Several weeks ago I started some pear vinegar, using peels and cores that were left from the many pears I canned last fall. I froze the peels/cores in quart-size zippered bags to make juice for jelly, but decided to use some to make vinegar.
Here is a recap of the directions:
Put the fruit in a clean jar, cover with filtered (non-chlorinated) water, add sugar (1/4 cup to a one-quart jar), and cover loosely. It works best if you can add some raw vinegar such as Bragg's Vinegar. Set in a warm place, and stir daily.
If you plan to buy Bragg's Raw Apple Cider Vinegar for this purpose, look at all the bottles on the shelf and choose one that has "mother" in the bottle, or has the most sediment in the bottom. You can usually find Bragg's in your local health food store if not in your supermarket.
I used a half-gallon jar and 1/2 cup of sugar. I added some mother-of-vinegar and the rest of the plum vinegar from my last batch.
It began "working" almost immediately - it reminded me of sourdough starter. When I took the cover off daily to stir it, to my surprise it was bubbling and obviously fermenting just like it's supposed to. This is the first time I've had mother-of-vinegar to add, and what a difference it's making. A little vinegar fly discovered it too. This is why you cover it with something that will let air in, but not the little flies. A thin hankie works well. I put the hankie over the top, then screwed on the canning ring to hold it in place.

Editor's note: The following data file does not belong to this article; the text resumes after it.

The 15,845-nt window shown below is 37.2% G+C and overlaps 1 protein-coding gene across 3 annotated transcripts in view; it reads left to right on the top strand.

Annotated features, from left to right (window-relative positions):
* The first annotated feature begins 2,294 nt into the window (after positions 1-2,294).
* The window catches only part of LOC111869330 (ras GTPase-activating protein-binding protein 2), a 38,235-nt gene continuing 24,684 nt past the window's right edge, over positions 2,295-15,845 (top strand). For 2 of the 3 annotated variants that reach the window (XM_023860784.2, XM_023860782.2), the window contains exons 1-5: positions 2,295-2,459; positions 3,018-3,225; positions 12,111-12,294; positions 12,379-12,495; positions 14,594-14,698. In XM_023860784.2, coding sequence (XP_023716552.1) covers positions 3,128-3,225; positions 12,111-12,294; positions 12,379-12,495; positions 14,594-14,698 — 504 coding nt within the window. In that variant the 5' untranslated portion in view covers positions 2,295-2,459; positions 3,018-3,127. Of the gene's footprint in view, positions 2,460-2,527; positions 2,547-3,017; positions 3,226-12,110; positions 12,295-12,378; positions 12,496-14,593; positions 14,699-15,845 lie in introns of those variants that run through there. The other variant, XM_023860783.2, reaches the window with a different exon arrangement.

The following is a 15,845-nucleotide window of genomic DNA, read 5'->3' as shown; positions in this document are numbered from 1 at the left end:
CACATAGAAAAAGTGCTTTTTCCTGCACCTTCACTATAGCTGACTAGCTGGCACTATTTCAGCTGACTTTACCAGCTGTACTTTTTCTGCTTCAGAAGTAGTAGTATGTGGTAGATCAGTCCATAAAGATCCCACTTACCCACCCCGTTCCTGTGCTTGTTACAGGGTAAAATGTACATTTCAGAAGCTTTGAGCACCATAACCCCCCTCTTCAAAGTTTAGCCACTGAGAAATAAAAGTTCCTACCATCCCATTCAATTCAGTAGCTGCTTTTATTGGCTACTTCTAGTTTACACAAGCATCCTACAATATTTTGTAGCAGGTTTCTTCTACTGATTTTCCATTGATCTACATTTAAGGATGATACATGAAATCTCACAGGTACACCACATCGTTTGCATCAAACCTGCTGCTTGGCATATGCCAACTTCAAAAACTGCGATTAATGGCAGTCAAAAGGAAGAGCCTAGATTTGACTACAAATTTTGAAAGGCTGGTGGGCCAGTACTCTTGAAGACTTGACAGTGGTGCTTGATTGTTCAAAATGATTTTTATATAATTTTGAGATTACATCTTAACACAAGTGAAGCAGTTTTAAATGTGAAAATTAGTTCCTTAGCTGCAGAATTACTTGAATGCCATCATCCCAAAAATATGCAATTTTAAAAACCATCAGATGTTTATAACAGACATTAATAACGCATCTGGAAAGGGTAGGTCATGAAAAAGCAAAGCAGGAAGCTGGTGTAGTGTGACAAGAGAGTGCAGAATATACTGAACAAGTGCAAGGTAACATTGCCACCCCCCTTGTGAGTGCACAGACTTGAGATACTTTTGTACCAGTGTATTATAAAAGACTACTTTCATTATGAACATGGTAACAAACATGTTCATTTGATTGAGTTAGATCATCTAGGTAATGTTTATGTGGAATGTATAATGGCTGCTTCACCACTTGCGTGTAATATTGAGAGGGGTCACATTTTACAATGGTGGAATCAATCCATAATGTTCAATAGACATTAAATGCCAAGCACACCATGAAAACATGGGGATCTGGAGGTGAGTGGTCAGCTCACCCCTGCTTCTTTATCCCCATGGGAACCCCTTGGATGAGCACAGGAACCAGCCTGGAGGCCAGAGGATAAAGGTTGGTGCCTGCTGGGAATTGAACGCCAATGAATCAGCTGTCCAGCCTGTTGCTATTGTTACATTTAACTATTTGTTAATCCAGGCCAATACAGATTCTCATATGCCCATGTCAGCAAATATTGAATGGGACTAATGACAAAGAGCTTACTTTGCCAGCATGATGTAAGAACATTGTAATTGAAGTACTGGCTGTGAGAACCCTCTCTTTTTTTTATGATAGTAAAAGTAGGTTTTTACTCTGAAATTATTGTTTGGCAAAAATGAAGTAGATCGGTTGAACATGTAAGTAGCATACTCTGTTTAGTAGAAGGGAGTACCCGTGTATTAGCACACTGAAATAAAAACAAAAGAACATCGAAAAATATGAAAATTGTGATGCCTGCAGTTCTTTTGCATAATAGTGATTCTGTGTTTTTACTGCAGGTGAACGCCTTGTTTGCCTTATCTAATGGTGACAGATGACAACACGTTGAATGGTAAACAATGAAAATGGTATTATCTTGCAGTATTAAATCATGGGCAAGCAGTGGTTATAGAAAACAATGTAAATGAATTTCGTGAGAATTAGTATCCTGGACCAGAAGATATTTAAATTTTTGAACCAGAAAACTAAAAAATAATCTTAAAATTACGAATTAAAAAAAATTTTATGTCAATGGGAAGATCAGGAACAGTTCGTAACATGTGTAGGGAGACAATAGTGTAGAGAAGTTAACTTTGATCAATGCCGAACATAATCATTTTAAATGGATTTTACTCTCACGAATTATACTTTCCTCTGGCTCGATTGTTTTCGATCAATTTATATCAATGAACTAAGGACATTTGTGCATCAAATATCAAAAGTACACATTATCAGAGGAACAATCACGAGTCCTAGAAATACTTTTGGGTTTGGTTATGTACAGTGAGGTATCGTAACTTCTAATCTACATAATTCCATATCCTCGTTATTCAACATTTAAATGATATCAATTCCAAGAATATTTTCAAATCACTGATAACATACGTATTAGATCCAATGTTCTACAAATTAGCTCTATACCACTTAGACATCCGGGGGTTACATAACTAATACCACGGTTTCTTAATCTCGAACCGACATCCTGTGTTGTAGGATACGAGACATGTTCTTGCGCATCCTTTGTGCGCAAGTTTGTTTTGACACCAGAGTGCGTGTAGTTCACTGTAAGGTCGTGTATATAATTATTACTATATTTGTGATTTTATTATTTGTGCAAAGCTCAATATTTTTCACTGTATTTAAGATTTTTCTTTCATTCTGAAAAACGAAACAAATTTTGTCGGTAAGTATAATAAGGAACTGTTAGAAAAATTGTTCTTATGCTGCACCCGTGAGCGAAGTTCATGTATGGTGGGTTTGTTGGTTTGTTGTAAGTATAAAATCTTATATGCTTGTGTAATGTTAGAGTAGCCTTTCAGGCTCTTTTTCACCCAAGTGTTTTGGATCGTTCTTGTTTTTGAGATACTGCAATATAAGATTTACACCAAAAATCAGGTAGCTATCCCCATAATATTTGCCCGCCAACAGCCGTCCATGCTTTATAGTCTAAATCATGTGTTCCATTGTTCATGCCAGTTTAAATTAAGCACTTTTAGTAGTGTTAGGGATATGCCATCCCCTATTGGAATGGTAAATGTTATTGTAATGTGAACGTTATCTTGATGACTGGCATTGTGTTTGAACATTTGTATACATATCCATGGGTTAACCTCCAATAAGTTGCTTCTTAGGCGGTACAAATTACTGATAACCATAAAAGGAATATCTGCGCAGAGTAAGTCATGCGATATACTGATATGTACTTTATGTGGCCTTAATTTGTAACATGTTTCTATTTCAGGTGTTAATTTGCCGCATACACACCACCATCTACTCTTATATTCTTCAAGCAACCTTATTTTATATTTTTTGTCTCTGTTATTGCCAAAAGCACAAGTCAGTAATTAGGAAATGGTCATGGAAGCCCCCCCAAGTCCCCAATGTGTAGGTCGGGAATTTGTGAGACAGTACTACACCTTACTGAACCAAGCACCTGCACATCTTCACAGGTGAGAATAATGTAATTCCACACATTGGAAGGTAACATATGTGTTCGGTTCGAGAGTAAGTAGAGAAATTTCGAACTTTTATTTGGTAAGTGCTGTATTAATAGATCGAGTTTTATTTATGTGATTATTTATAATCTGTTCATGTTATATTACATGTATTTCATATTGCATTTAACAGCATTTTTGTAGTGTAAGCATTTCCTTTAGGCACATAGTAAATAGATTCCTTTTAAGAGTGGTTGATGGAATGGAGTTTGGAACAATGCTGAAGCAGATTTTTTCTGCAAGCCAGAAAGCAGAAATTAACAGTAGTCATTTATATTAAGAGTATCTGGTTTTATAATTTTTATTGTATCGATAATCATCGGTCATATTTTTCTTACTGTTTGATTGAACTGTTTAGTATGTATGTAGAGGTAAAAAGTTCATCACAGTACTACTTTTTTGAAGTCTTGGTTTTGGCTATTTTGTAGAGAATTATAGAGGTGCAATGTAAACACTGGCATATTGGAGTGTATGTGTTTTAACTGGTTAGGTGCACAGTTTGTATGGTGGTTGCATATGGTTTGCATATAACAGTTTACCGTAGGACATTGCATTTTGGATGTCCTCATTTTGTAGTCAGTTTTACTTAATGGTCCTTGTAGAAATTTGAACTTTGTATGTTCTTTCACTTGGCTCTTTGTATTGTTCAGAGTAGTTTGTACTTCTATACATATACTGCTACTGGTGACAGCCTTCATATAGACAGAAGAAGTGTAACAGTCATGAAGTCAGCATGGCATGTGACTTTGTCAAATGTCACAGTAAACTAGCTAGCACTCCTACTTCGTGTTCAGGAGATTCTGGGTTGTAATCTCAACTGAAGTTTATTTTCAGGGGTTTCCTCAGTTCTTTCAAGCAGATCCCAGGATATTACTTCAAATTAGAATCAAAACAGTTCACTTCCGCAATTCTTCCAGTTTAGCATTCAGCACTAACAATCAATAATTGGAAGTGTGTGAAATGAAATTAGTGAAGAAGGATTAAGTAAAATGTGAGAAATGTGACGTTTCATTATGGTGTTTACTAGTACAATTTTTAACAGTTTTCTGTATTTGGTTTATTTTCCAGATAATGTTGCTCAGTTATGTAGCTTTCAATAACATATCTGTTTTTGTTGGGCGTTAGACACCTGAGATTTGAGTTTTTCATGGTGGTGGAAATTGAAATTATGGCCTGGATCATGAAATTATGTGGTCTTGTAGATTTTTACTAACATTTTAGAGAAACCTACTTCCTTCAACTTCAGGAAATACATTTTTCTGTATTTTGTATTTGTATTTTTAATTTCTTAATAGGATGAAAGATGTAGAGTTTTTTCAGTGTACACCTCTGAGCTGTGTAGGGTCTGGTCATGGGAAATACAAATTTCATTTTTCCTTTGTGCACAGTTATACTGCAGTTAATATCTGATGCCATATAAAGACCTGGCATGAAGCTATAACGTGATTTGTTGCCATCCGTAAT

After a few weeks, the appearance of the fruit had changed dramatically. I'd stirred the jar of vinegar each day to incorporate air, just like my sketchy directions directed. It smelled very vinegary; as I'd walk past the jar on the counter I often caught a strong whiff of vinegar. The fruit had disintegrated too. It was no longer recognizable as peels and pear cores; instead it was a kind of mush. I don't know if this is the action of the working vinegar, or if it's because the fruit was frozen.
The bubbling had stopped so it was time to remove the fruit. I poured it through a strainer into another clean jar, put a clean hankie over it, and will let the flavor develop for another week or two.
You make towers of strainers and things too, don't you?
The mushy fruit went onto the compost pile. (The dogs and cats get most of the leftovers around here. If it's something they shouldn't have, it goes to the chickens. If the chickens can't have it, I bury it in the compost pile so the dogs and cats can't get to it.)
After a couple of days the solids have settled to the bottom. There is about an inch of sediment in the bottom of the half-gallon size jar, fruit mush that went through the holes in the stainer. In a couple of weeks I'll pour the finished vinegar into a pretty bottle and strain it through a cloth to get a clear liquid.